TV, film thrive in Argentina's second city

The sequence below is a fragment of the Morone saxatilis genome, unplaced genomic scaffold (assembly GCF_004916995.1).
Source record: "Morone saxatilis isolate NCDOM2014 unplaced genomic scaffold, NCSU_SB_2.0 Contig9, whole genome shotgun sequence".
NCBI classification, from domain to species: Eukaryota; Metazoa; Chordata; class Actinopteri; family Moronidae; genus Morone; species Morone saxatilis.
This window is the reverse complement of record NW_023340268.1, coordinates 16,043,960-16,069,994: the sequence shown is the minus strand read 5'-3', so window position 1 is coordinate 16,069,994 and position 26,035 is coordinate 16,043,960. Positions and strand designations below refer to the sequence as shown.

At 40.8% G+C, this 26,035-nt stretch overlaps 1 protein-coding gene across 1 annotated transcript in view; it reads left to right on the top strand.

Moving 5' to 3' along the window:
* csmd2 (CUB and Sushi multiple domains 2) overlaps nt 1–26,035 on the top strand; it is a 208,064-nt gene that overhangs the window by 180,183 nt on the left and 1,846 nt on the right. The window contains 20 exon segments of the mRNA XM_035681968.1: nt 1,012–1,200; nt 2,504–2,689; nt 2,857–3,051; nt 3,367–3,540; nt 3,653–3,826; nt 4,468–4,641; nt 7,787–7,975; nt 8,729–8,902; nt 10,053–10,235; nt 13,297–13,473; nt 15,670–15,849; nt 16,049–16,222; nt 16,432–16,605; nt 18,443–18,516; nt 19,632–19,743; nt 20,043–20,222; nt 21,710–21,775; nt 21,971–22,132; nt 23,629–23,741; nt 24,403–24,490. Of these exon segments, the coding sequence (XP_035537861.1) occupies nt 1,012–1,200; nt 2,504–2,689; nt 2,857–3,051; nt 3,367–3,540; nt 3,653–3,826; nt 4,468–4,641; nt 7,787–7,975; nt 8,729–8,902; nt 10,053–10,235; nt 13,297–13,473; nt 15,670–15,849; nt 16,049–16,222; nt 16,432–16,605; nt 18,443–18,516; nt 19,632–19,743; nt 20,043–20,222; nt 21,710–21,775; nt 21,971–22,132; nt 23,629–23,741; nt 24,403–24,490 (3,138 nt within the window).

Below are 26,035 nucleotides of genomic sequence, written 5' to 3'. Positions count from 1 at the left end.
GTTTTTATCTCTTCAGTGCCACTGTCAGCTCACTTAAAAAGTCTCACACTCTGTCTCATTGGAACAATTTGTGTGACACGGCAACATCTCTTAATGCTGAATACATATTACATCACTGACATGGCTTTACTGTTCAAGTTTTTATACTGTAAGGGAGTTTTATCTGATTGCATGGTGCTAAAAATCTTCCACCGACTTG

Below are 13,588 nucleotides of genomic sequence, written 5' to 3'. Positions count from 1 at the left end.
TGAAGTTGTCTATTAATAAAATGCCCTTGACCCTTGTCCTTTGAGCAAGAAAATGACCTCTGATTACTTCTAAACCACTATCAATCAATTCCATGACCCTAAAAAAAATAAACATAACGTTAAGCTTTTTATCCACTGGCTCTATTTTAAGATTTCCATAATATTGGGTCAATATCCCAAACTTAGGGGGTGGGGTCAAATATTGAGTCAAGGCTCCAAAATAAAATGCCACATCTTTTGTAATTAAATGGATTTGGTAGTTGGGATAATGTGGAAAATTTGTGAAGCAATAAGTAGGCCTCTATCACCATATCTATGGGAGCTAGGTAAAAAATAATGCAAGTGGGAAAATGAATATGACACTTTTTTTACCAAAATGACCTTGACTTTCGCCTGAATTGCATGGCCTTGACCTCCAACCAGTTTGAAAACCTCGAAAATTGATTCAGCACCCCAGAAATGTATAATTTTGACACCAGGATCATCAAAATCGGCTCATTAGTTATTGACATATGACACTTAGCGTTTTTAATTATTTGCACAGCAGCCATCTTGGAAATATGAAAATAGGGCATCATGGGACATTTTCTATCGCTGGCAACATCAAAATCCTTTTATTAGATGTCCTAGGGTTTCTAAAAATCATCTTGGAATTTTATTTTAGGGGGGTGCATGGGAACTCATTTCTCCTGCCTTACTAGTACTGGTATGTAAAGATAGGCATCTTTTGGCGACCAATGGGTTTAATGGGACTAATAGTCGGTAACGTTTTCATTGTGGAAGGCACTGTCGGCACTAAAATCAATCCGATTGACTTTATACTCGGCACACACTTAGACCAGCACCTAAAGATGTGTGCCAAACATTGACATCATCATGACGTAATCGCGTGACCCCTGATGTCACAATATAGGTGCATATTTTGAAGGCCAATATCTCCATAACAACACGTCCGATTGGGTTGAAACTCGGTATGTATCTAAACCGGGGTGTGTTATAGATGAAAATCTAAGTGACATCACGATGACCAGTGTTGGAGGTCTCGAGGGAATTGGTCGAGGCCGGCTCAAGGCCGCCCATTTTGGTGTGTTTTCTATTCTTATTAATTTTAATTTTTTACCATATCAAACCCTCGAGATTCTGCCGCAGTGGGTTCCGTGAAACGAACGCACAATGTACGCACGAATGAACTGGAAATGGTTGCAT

Buenos Aires–Cordoba, Argentina’s second city, is living a film and TV revolution.Next October, first-time director-screenwriter Ines Maria Barrionuevo will helm “Atlantida,” in which two teen sisters, over the course of one hot day, flash-storm included, discover and define their sensuality. In film terms, Cordoba, in Argentina’s far north, is also coming of age. “Atlantida” is set up Cordoba’s Oruga Films, run by Paola Suarez. It marks Oruga’s second feature. No Cordoba production house has ever made two features; Cordoba now has its first production slate. The drivers for Cordoba’s film awakening, as in Europe, are double-fold: a new regulatory framework; and TV deregulation. Starting 2008, Cordoba’s regional authorities have awarded 2 million pesos ($500,000) a year in no-interest credit. This supplies bridging loans to productions pulling down subsidies from Argentina’s Incaa national film board. The facility is capped at $125,000 per pic. Three films, all finished, are now seeing the light of day: Rodrigo Guerrero’s “The Winter of the Odd Ones Out,” Rosendo Ruiz’s “Clubbing,” and the Oruga-produced and 1935-set “Hipolito,” about a young lawyer’s battle against political corruption. Teodoro Ciampagna directs. “Atlantida” is on track to pull down an-around $300,000 Incaa subsidy, after winning a first prize Raymundo Gleyzer development award from Incaa. As Digital Terrestial Television spreads across Argentina, Cordoba will most likely receive one or several DTT regional TV channel licenses. On Friday, announced nine awards of $292,000 each to TV series co-produced by pubcasters but destined for digital TV broadcast. Teaming with Cordoba’s Canal 10, Oruga won one, for a 13-seg fiction series unspooling at Cordoba’s majestic Eden Hotel. Since the ’80s, much of Europe’s film growth has been by powered by regional film financing, starting with the German lander and Britain, then Spain, more lately Italy. Now it looks like Latin America’s turn. Production is building excitingly in Brazil’s Minas Gerais and Recife, said FiGa’s Sandro Fiorin. Cordoba movie credit facilities could now near double, said Suarez. In a first phase, loans look likely to target films made “from and in Cordoba,” rather than international shoots, she added. Films made from Cordoba “have their own sensibility,” Suarez claimed. Many seem broad allegories for Cordoba’s film and TV surge. In “Winter,” six small-town inhabitants begin to break with routine. The atmospheric “Atlantida” chronicles an awakening. “Clubbing” turns on a young photographer discovering his artistic vocation. Co-scripted by Barrionuevo, Oruga’s is developing sitcom “Cordoba Casting” for Canal 10,about a struggling casting agency which decides to make its own film in-house. Much Cordoban production is humor-laced, said Barrionuevo. All is set in Cordoba. But, as over Latin America, the Cordoba film industry looks set to reach out into co-production. Suarez is at Ventana Sur to court a Brazilian co-producer to help cover roughly $100,000 gap finance on “Atlantida.” The first love of the big sister’s life is played by the huge-eyed Ailin Salas who is half-Brazilian, and was memorable in Lucia Puenzo’s “The Fish Child” and Pablo Fendrik’s “Blood Appears,”
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